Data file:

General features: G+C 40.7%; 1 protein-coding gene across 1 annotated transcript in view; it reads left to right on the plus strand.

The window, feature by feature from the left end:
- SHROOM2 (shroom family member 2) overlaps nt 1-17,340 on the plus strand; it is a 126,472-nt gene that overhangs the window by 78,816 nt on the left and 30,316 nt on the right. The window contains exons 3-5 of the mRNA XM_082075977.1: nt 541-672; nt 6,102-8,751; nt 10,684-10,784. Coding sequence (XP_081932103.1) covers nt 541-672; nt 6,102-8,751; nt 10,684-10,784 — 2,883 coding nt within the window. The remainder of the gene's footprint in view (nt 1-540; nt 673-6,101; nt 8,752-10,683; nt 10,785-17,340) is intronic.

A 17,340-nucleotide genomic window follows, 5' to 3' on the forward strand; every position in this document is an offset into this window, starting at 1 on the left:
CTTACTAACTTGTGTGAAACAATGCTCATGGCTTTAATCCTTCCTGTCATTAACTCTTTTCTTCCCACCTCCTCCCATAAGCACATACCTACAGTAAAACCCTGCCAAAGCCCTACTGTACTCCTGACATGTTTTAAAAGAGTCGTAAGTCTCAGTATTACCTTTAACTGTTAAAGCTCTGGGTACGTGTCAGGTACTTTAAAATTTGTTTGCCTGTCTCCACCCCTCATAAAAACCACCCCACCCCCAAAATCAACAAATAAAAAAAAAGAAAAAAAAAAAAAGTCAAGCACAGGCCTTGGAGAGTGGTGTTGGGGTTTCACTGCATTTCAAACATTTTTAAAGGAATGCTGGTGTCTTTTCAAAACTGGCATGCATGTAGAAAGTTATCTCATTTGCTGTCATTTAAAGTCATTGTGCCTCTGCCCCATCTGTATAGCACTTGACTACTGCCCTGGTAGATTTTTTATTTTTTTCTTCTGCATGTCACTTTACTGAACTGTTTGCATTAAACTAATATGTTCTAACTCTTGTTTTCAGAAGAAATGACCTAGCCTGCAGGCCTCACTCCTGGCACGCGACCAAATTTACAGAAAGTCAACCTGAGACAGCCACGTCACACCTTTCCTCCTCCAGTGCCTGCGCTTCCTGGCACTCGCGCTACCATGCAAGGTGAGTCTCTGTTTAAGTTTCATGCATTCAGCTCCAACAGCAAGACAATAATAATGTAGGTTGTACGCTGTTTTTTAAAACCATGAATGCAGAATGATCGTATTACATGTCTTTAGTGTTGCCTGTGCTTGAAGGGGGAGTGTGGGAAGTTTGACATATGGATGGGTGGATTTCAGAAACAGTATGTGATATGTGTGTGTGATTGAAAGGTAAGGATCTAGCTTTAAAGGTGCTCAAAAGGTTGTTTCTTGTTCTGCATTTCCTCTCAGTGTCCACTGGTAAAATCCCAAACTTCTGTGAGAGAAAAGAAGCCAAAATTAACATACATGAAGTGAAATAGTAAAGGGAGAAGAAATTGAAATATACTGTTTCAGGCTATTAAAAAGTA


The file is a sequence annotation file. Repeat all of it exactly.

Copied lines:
General features: G+C 40.7%; 1 protein-coding gene across 1 annotated transcript in view; it reads left to right on the plus strand.

The window, feature by feature from the left end:
- SHROOM2 (shroom family member 2) overlaps nt 1-17,340 on the plus strand; it is a 126,472-nt gene that overhangs the window by 78,816 nt on the left and 30,316 nt on the right. The window contains exons 3-5 of the mRNA XM_082075977.1: nt 541-672; nt 6,102-8,751; nt 10,684-10,784. Coding sequence (XP_081932103.1) covers nt 541-672; nt 6,102-8,751; nt 10,684-10,784 — 2,883 coding nt within the window. The remainder of the gene's footprint in view (nt 1-540; nt 673-6,101; nt 8,752-10,683; nt 10,785-17,340) is intronic.

A 17,340-nucleotide genomic window follows, 5' to 3' on the forward strand; every position in this document is an offset into this window, starting at 1 on the left:
CTTACTAACTTGTGTGAAACAATGCTCATGGCTTTAATCCTTCCTGTCATTAACTCTTTTCTTCCCACCTCCTCCCATAAGCACATACCTACAGTAAAACCCTGCCAAAGCCCTACTGTACTCCTGACATGTTTTAAAAGAGTCGTAAGTCTCAGTATTACCTTTAACTGTTAAAGCTCTGGGTACGTGTCAGGTACTTTAAAATTTGTTTGCCTGTCTCCACCCCTCATAAAAACCACCCCACCCCCAAAATCAACAAATAAAAAAAAAGAAAAAAAAAAAAAGTCAAGCACAGGCCTTGGAGAGTGGTGTTGGGGTTTCACTGCATTTCAAACATTTTTAAAGGAATGCTGGTGTCTTTTCAAAACTGGCATGCATGTAGAAAGTTATCTCATTTGCTGTCATTTAAAGTCATTGTGCCTCTGCCCCATCTGTATAGCACTTGACTACTGCCCTGGTAGATTTTTTATTTTTTTCTTCTGCATGTCACTTTACTGAACTGTTTGCATTAAACTAATATGTTCTAACTCTTGTTTTCAGAAGAAATGACCTAGCCTGCAGGCCTCACTCCTGGCACGCGACCAAATTTACAGAAAGTCAACCTGAGACAGCCACGTCACACCTTTCCTCCTCCAGTGCCTGCGCTTCCTGGCACTCGCGCTACCATGCAAGGTGAGTCTCTGTTTAAGTTTCATGCATTCAGCTCCAACAGCAAGACAATAATAATGTAGGTTGTACGCTGTTTTTTAAAACCATGAATGCAGAATGATCGTATTACATGTCTTTAGTGTTGCCTGTGCTTGAAGGGGGAGTGTGGGAAGTTTGACATATGGATGGGTGGATTTCAGAAACAGTATGTGATATGTGTGTGTGATTGAAAGGTAAGGATCTAGCTTTAAAGGTGCTCAAAAGGTTGTTTCTTGTTCTGCATTTCCTCTCAGTGTCCACTGGTAAAATCCCAAACTTCTGTGAGAGAAAAGAAGCCAAAATTAACATACATGAAGTGAAATAGTAAAGGGAGAAGAAATTGAAATATACTGTTTCAGGCTATTAAAAAGTA